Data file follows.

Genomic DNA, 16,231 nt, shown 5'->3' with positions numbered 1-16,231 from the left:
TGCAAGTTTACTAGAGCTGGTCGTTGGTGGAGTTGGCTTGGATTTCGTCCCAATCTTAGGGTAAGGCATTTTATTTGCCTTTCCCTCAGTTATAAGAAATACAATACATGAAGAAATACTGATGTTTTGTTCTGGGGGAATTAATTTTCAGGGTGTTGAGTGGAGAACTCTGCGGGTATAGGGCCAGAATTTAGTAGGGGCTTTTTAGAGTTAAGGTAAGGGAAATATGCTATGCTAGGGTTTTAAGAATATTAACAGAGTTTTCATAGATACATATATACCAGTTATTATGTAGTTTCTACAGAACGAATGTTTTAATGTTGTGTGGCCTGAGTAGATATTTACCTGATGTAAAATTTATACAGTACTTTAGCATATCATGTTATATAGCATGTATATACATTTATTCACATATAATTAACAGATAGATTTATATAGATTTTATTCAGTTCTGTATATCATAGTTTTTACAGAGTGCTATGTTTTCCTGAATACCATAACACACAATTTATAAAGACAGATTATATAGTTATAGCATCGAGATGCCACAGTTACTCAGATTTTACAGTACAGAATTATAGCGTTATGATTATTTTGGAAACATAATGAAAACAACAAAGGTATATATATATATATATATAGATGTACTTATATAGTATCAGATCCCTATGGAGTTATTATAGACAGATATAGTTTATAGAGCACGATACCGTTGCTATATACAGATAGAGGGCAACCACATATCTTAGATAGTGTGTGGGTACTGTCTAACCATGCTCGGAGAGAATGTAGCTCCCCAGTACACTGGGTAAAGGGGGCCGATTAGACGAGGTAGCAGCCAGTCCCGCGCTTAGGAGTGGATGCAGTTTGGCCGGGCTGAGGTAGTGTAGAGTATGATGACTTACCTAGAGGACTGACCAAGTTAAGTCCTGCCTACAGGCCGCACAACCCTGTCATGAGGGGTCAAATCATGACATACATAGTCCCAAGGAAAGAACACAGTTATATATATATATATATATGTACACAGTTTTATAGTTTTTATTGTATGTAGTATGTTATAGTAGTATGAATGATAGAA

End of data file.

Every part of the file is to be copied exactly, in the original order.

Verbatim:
Genomic DNA, 16,231 nt, shown 5'->3' with positions numbered 1-16,231 from the left:
TGCAAGTTTACTAGAGCTGGTCGTTGGTGGAGTTGGCTTGGATTTCGTCCCAATCTTAGGGTAAGGCATTTTATTTGCCTTTCCCTCAGTTATAAGAAATACAATACATGAAGAAATACTGATGTTTTGTTCTGGGGGAATTAATTTTCAGGGTGTTGAGTGGAGAACTCTGCGGGTATAGGGCCAGAATTTAGTAGGGGCTTTTTAGAGTTAAGGTAAGGGAAATATGCTATGCTAGGGTTTTAAGAATATTAACAGAGTTTTCATAGATACATATATACCAGTTATTATGTAGTTTCTACAGAACGAATGTTTTAATGTTGTGTGGCCTGAGTAGATATTTACCTGATGTAAAATTTATACAGTACTTTAGCATATCATGTTATATAGCATGTATATACATTTATTCACATATAATTAACAGATAGATTTATATAGATTTTATTCAGTTCTGTATATCATAGTTTTTACAGAGTGCTATGTTTTCCTGAATACCATAACACACAATTTATAAAGACAGATTATATAGTTATAGCATCGAGATGCCACAGTTACTCAGATTTTACAGTACAGAATTATAGCGTTATGATTATTTTGGAAACATAATGAAAACAACAAAGGTATATATATATATATATATAGATGTACTTATATAGTATCAGATCCCTATGGAGTTATTATAGACAGATATAGTTTATAGAGCACGATACCGTTGCTATATACAGATAGAGGGCAACCACATATCTTAGATAGTGTGTGGGTACTGTCTAACCATGCTCGGAGAGAATGTAGCTCCCCAGTACACTGGGTAAAGGGGGCCGATTAGACGAGGTAGCAGCCAGTCCCGCGCTTAGGAGTGGATGCAGTTTGGCCGGGCTGAGGTAGTGTAGAGTATGATGACTTACCTAGAGGACTGACCAAGTTAAGTCCTGCCTACAGGCCGCACAACCCTGTCATGAGGGGTCAAATCATGACATACATAGTCCCAAGGAAAGAACACAGTTATATATATATATATATATGTACACAGTTTTATAGTTTTTATTGTATGTAGTATGTTATAGTAGTATGAATGATAGAA